Equinox – check! Turning the clocks (one last time?) forward – check! Scents, chirping, buzzing outside – no more signs needed to acknowledge that springtime has come! Easter is almost here which, alas, we can celebrate once again only quietly in a most immediate circle, but there is also the chance to have a rest, to renew, to wander in nature far away from people. And for afternoons and evenings, Müpa prepared another bunch of musical experiences that bring even more genres and great performers into our homes.
Three stars at once?! Not joking!
The jazz trio of Larry Goldings, Peter Bernstein and Bill Stewart came to Hungary in 2019 for the first time. Fortunately, a concert video was made which we can watch on 1 April as part of the Müpa Home series. Hammond-organist Goldings, guitarist Bernstein and drummer Stewart have been playing together for 30 years by now; although they also have other partners and solo works, Goldings revealed in an interview in 2013 that he would be satisfied with only working with this one trio all the time. Reviewers try to find out and verbalise the secret of the band. Do they read each other’s mind, or do they simply have such a parallel way of thinking? How can three so different personalities work so well on stage? Bernstein who is a bit more introvert, and Stewart and Goldings – of whom the latter also has some comedy-inspired introduction for fellow musicians and songs – make a great team. This playful, fresh, unpredictable genre fits very well to April Fool Day, even if we don’t really live in funny times at all.
On Good Friday, the Orfeo Orchestra and the Purcell Choir deliver us the message through Händel’s lovely oratory that the disciples of Jesus Christ should have heard on their most hopeless day: there is hope indeed, the Messiah will return and live forever and ever. Our immediate association from this piece might be baroque monumentality, the age of the British King Georges, and fanfares. However, György Vashegyi, the conductor of this 2018 concert reminds us that the Messiah was initially played by much smaller orchestras: like there were no woodwind instruments at the premiere in Dublin. In London, the piece was played over and over again between 1743 and 1759; according to an unjustifiable legend, audience started to stand up during the Hallelujah choir because George II himself started this tradition in the Covent Garden. Or is this the natural effect of this cathartic zenith on listeners? We cannot know. What we can know though: shortly before he died, Händel heard the Messiah for the last time from his lifelong repertoire. The two formations of György Vashegyi and the soloist evoke this piece that has a libretto full of Bible verses with a more authentic, smaller, more intimate setting, the way it was like in Händel’s times.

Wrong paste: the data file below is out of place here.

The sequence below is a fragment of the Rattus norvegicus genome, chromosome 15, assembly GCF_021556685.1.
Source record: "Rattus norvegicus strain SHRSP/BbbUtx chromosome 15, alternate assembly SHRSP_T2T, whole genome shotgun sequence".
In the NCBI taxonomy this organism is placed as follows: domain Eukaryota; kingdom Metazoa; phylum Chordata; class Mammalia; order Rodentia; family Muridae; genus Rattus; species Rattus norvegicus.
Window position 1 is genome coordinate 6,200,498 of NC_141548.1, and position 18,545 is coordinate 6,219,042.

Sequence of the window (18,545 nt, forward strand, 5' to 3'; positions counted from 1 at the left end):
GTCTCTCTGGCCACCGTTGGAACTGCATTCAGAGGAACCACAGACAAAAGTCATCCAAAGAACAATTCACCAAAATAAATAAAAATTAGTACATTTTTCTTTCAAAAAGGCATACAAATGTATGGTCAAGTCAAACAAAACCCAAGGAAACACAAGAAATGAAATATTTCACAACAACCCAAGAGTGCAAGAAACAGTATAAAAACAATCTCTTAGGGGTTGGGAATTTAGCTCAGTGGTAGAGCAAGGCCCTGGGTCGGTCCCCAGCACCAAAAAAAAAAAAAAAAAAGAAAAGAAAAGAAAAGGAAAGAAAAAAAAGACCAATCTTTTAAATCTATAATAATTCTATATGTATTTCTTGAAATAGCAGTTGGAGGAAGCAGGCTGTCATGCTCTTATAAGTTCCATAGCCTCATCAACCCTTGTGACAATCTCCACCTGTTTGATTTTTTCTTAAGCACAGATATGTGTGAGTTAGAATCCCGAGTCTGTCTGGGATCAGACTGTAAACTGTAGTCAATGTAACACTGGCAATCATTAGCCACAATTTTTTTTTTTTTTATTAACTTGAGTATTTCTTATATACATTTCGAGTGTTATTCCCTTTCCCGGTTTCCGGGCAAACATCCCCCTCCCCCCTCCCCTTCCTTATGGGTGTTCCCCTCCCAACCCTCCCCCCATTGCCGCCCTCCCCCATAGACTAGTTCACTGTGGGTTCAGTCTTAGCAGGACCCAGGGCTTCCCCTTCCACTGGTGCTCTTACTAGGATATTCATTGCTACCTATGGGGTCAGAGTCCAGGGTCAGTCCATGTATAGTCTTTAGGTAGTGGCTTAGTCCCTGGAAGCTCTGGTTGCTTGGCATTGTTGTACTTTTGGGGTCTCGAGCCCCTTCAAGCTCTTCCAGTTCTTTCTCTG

Symphony of Psalms and Capriccio
The first week of April will mark the 50th anniversary of Igor Stravinsky. Müpa, with the Pannon Philharmonics and the Hungarian National Choir, brings his spirit among us on the evening of 3 April. Also, we can dive even deeper into the mystical world of Bible texts, as one of the pieces is based on three psalms: 38, 39 and 150. The master was originally asked by his publisher Koussevitzky to write something popular, but by that time his mind was already full with the Symphony of Psalms, so he refused to write something which is nothing more but entertaining. (However, some music historians suggest that Psalm 150 indeed made its way to the piece because its text is well known…)
“It is not a symphony in which I have included Psalms to be sung. On the contrary, it is the singing of the Psalms that I am symphonizing”
– Stravinsky stated about the piece, of whom we can also hear something else during that night: Capriccio, a piece for piano and orchestra. Inspired by Carl Maria von Weber and Pyotr Ilyich Tchaikovsky, it was even used as ballet music in 1947, ‘57 and ‘67. Its original function was, however, to let Stravinsky make a living: after the Russian revolution, he emigrated to the West, and played the virtuoso piano parts himself. In the 2015 concert video, we can hear pianist Zoltán Fejérvári, with Bogányi Tibor conducting both pieces.
And what do the animals do?
What can children do during this Easter holiday? Sure, there is still no chance to get to the Zoo… but here’s an alternative solution! Both on 3 and 4 April, there will be an afternoon concert for children aged 6-10 and 3-8 respectively, thanks to the international partners of Müpa as part of the ECHO (European Concert Hall Organisation).
The Saturday one is called Trills and Dragon Ears and brings a Swedish storybook into life. The story written by Lennart Hellsing is illustrated with Ane Gustavsson’s charming pictures – and music itself, with symphonic instruments in the spotlight that children get to know and love in the most natural way. The only little problem with this Stockholm-based concert is that it is only available in Swedish with English subtitles. Parents who speak one of these can translate, and those who don’t can still guess with the little ones what the story might be about. A day later, The Carnival of the Animals will be played by the Casa da Música of Porto. It is also worth watching together with the littlest ones, and see with astonishment how all these different characters can be depicted by music. The personality, movements, sounds of animals let them come to life in our mind! I bet children will even meet a certain Character with Long Ears whom no one has ever seen, but who just ran through the family home that morning… and even left chocolate eggs behind!